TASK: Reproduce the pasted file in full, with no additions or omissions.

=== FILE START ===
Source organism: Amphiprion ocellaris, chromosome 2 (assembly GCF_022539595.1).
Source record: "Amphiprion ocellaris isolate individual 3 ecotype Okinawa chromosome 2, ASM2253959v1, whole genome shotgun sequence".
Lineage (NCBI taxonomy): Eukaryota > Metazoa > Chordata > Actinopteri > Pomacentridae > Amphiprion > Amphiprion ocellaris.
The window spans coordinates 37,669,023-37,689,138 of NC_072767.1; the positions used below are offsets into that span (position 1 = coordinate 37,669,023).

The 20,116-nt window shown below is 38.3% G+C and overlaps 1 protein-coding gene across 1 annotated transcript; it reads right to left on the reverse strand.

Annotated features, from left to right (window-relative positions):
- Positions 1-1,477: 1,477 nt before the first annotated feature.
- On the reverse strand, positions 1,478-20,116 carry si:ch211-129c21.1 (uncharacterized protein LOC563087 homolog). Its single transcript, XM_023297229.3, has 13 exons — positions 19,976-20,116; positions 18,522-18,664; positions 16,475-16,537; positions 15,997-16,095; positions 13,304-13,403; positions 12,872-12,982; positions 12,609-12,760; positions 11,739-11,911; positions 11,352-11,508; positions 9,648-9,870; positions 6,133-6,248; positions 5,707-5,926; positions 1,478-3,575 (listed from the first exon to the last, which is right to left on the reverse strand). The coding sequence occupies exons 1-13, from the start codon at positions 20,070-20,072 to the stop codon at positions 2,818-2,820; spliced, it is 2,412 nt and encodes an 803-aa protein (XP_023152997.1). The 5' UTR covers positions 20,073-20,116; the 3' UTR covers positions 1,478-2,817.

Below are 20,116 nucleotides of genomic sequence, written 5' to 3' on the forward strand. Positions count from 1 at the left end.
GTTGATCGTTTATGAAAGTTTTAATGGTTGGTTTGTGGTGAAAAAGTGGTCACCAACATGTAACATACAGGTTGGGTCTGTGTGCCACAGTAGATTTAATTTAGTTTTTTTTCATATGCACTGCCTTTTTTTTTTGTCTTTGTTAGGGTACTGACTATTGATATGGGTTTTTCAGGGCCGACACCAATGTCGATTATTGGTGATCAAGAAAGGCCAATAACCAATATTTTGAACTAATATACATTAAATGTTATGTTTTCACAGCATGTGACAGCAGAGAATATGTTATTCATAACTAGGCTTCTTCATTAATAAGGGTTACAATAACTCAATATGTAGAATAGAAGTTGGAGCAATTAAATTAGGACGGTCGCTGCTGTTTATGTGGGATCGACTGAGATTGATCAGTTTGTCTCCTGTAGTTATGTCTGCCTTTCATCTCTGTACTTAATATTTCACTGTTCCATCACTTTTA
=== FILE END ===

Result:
Source organism: Amphiprion ocellaris, chromosome 2 (assembly GCF_022539595.1).
Source record: "Amphiprion ocellaris isolate individual 3 ecotype Okinawa chromosome 2, ASM2253959v1, whole genome shotgun sequence".
Lineage (NCBI taxonomy): Eukaryota > Metazoa > Chordata > Actinopteri > Pomacentridae > Amphiprion > Amphiprion ocellaris.
The window spans coordinates 37,669,023-37,689,138 of NC_072767.1; the positions used below are offsets into that span (position 1 = coordinate 37,669,023).

The 20,116-nt window shown below is 38.3% G+C and overlaps 1 protein-coding gene across 1 annotated transcript; it reads right to left on the reverse strand.

Annotated features, from left to right (window-relative positions):
- Positions 1-1,477: 1,477 nt before the first annotated feature.
- On the reverse strand, positions 1,478-20,116 carry si:ch211-129c21.1 (uncharacterized protein LOC563087 homolog). Its single transcript, XM_023297229.3, has 13 exons — positions 19,976-20,116; positions 18,522-18,664; positions 16,475-16,537; positions 15,997-16,095; positions 13,304-13,403; positions 12,872-12,982; positions 12,609-12,760; positions 11,739-11,911; positions 11,352-11,508; positions 9,648-9,870; positions 6,133-6,248; positions 5,707-5,926; positions 1,478-3,575 (listed from the first exon to the last, which is right to left on the reverse strand). The coding sequence occupies exons 1-13, from the start codon at positions 20,070-20,072 to the stop codon at positions 2,818-2,820; spliced, it is 2,412 nt and encodes an 803-aa protein (XP_023152997.1). The 5' UTR covers positions 20,073-20,116; the 3' UTR covers positions 1,478-2,817.

Below are 20,116 nucleotides of genomic sequence, written 5' to 3' on the forward strand. Positions count from 1 at the left end.
GTTGATCGTTTATGAAAGTTTTAATGGTTGGTTTGTGGTGAAAAAGTGGTCACCAACATGTAACATACAGGTTGGGTCTGTGTGCCACAGTAGATTTAATTTAGTTTTTTTTCATATGCACTGCCTTTTTTTTTTGTCTTTGTTAGGGTACTGACTATTGATATGGGTTTTTCAGGGCCGACACCAATGTCGATTATTGGTGATCAAGAAAGGCCAATAACCAATATTTTGAACTAATATACATTAAATGTTATGTTTTCACAGCATGTGACAGCAGAGAATATGTTATTCATAACTAGGCTTCTTCATTAATAAGGGTTACAATAACTCAATATGTAGAATAGAAGTTGGAGCAATTAAATTAGGACGGTCGCTGCTGTTTATGTGGGATCGACTGAGATTGATCAGTTTGTCTCCTGTAGTTATGTCTGCCTTTCATCTCTGTACTTAATATTTCACTGTTCCATCACTTTTA